The Hudson’s Bay point blanket with its instantly recognizable stripes has a long history, stretching back generations before this land was called Canada. While it has been marketed over the years as a stylish emblem of nostalgic Canadiana, it is also a fraught symbol of the role the company played in colonization, and the resulting suffering among Indigenous communities. Now, Hudson’s Bay Co. is redirecting the profits from the sale of those blankets toward Indigenous-led initiatives.
On Friday, the Hudson’s Bay Foundation announced a partnership with the Gord Downie & Chanie Wenjack Fund to launch a fund called “Oshki Wupoowane,” which means “a new blanket” in the Ojibwe language. The fund will channel all of the gross profits from the Bay blankets – thousands of which are still sold annually, at prices from $325 to $550 a pop – toward grants that will be administered by the Downie Wenjack Fund, for initiatives focused on Indigenous cultural, artistic and educational activities.
“Obviously the blanket has a very complex history within Indigenous communities in Canada. It is symbolic of many things, most closely related to genocide and smallpox,” said Sarah Midanik, DWF’s president and chief executive officer, who is a member of the Métis Nation of Alberta. “One of the things that’s really important in reconciliation, is looking toward the future while acknowledging the past. This partnership provided a very unique opportunity to both acknowledge the Bay’s role in the colonization of Canada, but also tell the true history of the blanket and to have it take on a new meaning.”
According to the Bay, sales of the blankets are expected to generate roughly $2-million toward the new fund this year. “We genuinely believe that, with that kind of communication and stakeholder involvement, we can grow that figure exponentially over the coming years,” said Iain Nairn, the Bay’s president and CEO. The company is planning to ask its supplier to ramp up production of the blankets, which currently has a capacity of roughly 8,500 a year. The Hudson’s Bay Foundation is also making a $1-million donation to the blanket fund.
Shoppers who want to support the fund, however, should be aware that not all blankets with the Bay stripes are point blankets – and profits from other products, such as the retailer’s “caribou multistripe throw,” as well as striped cotton, cashmere or fleece blankets, still go to the Bay. According to the company, products will be clearly labelled so that customers know the difference. (Point blankets also come in other colours and designs, some of which predate the Bay’s late-18th-century multistripe design.)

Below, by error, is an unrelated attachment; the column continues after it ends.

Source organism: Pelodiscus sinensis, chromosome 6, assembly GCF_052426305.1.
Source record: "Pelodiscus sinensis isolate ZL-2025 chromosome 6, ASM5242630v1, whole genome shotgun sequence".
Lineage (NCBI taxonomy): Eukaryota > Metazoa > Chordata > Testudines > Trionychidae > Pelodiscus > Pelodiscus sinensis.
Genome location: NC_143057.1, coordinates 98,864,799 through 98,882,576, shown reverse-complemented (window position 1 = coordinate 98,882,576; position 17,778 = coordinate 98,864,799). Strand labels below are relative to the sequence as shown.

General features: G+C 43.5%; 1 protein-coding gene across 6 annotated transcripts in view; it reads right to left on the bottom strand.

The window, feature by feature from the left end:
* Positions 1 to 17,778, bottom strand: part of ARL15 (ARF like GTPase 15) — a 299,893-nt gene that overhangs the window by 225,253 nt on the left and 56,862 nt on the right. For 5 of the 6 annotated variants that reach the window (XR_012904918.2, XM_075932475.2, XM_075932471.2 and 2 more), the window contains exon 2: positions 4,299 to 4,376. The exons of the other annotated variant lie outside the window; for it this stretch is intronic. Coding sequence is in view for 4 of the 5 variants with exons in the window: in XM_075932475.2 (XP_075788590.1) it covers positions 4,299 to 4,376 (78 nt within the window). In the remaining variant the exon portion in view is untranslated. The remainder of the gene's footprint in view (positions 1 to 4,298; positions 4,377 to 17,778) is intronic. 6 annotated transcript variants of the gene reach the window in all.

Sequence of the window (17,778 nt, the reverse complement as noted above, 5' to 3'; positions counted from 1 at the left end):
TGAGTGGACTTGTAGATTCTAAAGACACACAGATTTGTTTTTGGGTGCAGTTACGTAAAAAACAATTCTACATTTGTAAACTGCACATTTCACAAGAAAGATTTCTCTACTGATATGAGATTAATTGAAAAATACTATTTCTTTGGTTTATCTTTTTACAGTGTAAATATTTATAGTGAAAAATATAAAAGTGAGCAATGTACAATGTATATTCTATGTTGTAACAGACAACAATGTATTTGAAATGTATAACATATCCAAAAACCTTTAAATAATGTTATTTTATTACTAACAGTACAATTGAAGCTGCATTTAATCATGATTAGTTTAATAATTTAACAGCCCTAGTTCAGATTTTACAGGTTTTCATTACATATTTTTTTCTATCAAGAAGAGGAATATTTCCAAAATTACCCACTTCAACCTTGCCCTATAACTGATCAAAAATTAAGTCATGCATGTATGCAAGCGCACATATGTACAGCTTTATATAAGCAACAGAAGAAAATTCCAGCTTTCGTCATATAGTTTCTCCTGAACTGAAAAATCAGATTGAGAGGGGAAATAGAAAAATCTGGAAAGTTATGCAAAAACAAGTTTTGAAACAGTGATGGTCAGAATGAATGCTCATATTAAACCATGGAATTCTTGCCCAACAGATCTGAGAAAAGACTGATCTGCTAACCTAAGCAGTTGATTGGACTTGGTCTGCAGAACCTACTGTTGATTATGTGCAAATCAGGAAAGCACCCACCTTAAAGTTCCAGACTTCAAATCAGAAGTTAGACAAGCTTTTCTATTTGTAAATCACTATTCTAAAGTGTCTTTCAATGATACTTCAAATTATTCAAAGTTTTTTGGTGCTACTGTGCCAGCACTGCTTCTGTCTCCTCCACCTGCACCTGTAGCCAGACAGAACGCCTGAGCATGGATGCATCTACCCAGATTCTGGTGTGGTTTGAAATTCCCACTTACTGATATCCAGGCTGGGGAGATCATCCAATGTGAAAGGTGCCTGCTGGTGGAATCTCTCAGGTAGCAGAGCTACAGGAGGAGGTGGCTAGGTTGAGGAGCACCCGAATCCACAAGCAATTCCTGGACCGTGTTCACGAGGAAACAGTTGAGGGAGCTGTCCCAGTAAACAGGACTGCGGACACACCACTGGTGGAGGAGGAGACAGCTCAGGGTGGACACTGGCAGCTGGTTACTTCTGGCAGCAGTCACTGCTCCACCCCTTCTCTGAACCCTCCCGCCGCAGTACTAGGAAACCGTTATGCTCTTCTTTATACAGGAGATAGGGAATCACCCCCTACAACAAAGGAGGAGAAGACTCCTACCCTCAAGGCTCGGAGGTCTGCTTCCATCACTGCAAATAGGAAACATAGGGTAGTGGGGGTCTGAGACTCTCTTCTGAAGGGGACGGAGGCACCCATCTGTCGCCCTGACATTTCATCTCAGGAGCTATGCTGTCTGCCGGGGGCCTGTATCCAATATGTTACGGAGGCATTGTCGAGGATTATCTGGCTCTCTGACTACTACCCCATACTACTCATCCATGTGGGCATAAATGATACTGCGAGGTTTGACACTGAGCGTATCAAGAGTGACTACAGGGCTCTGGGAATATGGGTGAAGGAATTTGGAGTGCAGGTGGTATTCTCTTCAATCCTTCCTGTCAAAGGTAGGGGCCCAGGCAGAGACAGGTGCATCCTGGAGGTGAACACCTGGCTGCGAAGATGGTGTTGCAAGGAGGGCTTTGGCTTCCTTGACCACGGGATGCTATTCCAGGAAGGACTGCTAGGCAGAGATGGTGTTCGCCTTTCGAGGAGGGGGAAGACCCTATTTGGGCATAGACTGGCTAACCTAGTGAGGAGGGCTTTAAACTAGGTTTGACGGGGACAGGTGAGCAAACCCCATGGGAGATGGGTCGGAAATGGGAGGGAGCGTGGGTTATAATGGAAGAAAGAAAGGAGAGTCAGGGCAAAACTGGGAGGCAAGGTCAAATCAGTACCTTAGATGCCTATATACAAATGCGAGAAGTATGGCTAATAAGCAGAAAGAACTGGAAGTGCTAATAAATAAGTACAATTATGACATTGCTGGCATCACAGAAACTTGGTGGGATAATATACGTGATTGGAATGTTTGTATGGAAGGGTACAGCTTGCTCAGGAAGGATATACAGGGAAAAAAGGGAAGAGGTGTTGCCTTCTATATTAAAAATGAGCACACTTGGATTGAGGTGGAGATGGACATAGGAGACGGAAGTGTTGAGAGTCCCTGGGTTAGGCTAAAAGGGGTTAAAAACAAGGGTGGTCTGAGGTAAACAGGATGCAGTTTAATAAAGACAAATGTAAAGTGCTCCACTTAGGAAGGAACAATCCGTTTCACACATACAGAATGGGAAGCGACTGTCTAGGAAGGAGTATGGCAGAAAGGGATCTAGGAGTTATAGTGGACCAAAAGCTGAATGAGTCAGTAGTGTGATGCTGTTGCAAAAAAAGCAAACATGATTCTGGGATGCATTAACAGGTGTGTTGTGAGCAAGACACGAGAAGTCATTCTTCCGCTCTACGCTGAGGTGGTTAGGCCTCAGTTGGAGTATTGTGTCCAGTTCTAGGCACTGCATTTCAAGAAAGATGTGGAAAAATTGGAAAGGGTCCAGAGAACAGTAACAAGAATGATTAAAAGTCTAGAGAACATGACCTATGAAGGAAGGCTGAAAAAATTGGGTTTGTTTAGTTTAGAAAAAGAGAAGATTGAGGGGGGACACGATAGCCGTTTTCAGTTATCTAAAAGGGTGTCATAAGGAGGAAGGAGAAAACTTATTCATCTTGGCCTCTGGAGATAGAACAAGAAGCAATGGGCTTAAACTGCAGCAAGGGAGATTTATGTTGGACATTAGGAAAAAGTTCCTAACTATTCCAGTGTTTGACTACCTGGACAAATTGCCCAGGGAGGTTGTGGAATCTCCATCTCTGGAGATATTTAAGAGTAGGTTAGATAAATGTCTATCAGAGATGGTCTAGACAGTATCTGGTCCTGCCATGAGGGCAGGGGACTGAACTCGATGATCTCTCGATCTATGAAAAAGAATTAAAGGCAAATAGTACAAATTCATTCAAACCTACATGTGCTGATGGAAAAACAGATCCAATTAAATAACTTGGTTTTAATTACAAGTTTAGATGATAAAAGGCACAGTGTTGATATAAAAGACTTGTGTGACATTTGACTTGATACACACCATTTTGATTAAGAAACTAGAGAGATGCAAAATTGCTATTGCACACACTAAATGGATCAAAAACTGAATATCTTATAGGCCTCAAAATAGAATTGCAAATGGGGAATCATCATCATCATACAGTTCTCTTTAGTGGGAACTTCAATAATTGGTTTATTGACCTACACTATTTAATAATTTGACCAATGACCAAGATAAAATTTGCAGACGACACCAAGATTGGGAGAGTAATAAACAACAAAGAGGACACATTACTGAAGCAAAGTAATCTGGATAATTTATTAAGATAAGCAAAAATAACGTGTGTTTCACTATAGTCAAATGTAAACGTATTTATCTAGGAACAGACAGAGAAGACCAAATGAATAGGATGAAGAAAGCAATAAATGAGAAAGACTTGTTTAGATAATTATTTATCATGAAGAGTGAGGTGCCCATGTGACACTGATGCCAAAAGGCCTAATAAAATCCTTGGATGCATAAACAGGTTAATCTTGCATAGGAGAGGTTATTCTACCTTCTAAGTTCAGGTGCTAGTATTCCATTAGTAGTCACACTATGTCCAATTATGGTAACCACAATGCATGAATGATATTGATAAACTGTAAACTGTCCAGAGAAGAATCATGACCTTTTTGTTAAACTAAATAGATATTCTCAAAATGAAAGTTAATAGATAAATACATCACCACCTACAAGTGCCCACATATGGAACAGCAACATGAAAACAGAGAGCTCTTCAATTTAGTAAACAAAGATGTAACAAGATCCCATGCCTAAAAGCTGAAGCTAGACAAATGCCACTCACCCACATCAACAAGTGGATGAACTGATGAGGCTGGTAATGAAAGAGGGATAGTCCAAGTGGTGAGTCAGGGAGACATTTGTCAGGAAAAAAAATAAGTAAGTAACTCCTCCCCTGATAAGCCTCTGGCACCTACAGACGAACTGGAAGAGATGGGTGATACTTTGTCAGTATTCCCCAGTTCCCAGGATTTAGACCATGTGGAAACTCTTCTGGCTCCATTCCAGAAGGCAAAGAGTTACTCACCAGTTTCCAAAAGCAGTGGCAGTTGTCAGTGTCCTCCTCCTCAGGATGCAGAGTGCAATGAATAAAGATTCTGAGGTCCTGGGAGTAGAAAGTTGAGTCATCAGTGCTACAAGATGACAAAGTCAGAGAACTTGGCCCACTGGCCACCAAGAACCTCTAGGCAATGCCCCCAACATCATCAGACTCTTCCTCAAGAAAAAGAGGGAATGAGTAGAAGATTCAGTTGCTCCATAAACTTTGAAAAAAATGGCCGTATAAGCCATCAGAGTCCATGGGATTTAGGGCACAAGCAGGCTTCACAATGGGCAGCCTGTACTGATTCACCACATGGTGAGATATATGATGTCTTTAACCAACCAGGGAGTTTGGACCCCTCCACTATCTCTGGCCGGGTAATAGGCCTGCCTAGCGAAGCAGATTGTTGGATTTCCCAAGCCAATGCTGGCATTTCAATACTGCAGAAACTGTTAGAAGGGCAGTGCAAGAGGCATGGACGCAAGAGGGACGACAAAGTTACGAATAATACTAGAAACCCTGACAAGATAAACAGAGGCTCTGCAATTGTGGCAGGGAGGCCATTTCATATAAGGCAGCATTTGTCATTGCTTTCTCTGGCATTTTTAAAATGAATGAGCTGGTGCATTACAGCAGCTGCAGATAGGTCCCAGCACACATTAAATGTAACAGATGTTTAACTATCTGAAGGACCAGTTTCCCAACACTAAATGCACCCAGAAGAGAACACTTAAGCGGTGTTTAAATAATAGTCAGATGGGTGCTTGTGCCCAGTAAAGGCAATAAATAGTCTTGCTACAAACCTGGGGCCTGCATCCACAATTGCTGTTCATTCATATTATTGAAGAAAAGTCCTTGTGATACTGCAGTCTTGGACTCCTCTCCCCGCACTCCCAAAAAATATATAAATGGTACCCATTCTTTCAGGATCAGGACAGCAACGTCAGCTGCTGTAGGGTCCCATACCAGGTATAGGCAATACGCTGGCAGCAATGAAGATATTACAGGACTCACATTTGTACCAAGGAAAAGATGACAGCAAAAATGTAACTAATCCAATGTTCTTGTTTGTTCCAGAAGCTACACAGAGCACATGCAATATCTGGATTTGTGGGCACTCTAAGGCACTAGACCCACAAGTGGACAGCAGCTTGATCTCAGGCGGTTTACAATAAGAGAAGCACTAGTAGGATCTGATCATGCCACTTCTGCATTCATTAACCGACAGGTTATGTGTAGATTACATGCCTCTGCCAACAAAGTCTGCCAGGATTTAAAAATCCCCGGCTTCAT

The point blankets date back to the era when Canada’s oldest retailer was still in the fur business. With the 1670 Royal Charter, King Charles II granted the company a trading monopoly over a swath of land covering more than 40 per cent of modern Canada and parts of what is now the U.S. Indigenous hunters, translators and guides were crucial to HBC’s growth and success. For some Indigenous people, first contact with Europeans came in the form of Hudson’s Bay traders. That also meant contact with diseases, such as smallpox, to which they had no immunity.
“There’s a group of newcomers who show up and very soon after – in the case of virgin soil epidemics – a huge percentage of the population dies,” said James Daschuk, a historian at the University of Regina whose research focuses partly on the spread of disease during the development of Western Canada. The blankets that the traders used as currency – the “point” refers to sewn lines that indicated their size, and therefore value – became inextricably linked to disease in the oral histories of some of those communities.
While Prof. Daschuk said he has found no documented evidence that HBC traders intentionally used blankets to spread disease among Indigenous people, the idea of using smallpox-laced blankets for biological warfare was promoted in the 18th century by Jeffery Amherst, the commander-in-chief of the British forces in North America.
The blanket’s legacy is complicated. In a 2017 article for Canadian Art magazine, Métis author Chelsea Vowel wrote that the blankets are “highly prized” in some communities in the Prairies, and are used as gifts and in ceremonies to honour others. “Our relationship with these blankets stretches back many generations, and involves a history that is fraught with complex dynamics and resistance to colonial encroachment, none of which is true of the môniyâw [white person] in his bougie HBC sweater,” she wrote.
The new fund is not the first initiative Hudson’s Bay has launched this year in the name of economic reconciliation. In April, the company announced that it would give its flagship building in downtown Winnipeg to the Southern Chiefs’ Organization, a group representing 34 Manitoba First Nations. There is more to come, Mr. Nairn said.
DWF will begin accepting applications for the Oshki Wupoowane grants in early 2023. DWF’s Ms. Midanik pointed to the Truth and Reconciliation Commission of Canada’s 92nd call to action, which provides what she called a “roadmap” for corporate Canada to engage in reconciliation.
“This isn’t a trend or a fleeting social interest,” she said. “This is the work that we have to do to build a stronger, more equitable Canada.”